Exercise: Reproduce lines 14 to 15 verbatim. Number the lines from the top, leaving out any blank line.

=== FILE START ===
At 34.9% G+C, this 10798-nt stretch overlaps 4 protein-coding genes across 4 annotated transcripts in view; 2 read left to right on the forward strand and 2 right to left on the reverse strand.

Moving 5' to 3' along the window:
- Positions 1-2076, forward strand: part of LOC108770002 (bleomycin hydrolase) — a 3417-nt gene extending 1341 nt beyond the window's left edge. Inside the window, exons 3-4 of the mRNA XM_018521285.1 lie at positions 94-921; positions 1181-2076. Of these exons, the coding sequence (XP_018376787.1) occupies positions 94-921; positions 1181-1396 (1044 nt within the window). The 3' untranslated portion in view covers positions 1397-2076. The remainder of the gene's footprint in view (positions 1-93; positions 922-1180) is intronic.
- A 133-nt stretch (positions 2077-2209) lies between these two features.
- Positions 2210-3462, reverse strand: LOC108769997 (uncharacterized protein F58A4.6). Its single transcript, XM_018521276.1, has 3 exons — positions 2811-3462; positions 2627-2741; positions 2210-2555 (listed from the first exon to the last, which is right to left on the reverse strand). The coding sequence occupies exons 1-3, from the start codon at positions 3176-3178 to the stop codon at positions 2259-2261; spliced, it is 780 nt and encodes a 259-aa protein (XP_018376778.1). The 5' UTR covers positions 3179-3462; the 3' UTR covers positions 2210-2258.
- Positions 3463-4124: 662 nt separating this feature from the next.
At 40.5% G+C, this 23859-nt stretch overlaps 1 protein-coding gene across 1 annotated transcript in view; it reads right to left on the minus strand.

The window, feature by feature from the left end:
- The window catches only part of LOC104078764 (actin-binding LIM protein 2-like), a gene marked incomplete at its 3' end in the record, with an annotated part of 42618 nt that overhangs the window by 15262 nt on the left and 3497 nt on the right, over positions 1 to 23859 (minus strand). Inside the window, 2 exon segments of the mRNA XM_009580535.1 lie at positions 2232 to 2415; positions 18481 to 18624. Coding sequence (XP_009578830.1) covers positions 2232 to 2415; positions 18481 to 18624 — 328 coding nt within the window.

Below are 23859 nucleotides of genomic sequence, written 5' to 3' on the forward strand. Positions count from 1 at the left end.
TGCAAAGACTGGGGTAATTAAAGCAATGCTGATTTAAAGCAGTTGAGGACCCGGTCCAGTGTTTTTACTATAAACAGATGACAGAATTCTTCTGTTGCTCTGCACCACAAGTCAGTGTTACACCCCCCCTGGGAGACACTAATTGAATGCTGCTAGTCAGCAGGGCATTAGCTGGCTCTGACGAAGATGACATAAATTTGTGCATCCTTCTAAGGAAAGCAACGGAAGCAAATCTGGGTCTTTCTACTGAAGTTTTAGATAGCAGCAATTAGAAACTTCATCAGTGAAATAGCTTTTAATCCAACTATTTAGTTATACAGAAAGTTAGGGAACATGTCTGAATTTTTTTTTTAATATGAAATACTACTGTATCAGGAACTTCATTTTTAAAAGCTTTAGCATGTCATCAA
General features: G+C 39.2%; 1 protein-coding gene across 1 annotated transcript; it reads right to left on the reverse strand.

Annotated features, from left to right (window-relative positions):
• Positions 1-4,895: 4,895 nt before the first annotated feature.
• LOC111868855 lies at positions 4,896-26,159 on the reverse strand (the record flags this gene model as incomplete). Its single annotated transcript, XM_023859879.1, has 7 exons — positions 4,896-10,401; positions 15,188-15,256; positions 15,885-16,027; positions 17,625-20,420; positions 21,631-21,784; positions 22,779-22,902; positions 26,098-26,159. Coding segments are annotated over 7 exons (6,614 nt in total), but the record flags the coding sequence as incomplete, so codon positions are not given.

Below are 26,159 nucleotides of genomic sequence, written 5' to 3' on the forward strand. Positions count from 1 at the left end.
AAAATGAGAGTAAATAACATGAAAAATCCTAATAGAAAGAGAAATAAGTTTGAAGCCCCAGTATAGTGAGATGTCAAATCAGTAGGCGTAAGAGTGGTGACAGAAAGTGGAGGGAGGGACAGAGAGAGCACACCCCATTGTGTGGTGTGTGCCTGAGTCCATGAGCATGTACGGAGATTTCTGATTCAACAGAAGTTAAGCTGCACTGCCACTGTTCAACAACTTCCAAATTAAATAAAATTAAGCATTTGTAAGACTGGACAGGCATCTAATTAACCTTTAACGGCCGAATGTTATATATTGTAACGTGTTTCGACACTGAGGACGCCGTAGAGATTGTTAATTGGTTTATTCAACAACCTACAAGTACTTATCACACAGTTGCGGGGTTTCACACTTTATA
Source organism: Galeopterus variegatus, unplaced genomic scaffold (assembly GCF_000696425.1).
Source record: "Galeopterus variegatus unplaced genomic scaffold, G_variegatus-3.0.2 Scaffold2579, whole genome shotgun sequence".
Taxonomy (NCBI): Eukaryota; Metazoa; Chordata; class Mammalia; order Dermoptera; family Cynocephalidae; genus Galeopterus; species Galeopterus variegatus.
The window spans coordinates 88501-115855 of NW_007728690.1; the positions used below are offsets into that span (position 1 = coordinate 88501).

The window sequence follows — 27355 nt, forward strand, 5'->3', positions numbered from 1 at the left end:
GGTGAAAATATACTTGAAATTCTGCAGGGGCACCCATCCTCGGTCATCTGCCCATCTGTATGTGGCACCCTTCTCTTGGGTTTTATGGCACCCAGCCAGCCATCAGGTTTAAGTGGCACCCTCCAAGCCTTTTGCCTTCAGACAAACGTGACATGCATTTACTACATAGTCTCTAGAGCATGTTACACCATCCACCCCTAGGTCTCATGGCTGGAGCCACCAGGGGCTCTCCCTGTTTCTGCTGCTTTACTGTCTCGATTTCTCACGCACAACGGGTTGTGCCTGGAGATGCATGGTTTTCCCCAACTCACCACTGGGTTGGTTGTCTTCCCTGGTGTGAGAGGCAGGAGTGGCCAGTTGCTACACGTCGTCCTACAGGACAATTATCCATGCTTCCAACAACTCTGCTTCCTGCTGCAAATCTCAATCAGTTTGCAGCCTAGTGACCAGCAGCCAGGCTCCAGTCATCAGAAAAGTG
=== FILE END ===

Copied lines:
• Positions 1-4,895: 4,895 nt before the first annotated feature.
• LOC111868855 lies at positions 4,896-26,159 on the reverse strand (the record flags this gene model as incomplete). Its single annotated transcript, XM_023859879.1, has 7 exons — positions 4,896-10,401; positions 15,188-15,256; positions 15,885-16,027; positions 17,625-20,420; positions 21,631-21,784; positions 22,779-22,902; positions 26,098-26,159. Coding segments are annotated over 7 exons (6,614 nt in total), but the record flags the coding sequence as incomplete, so codon positions are not given.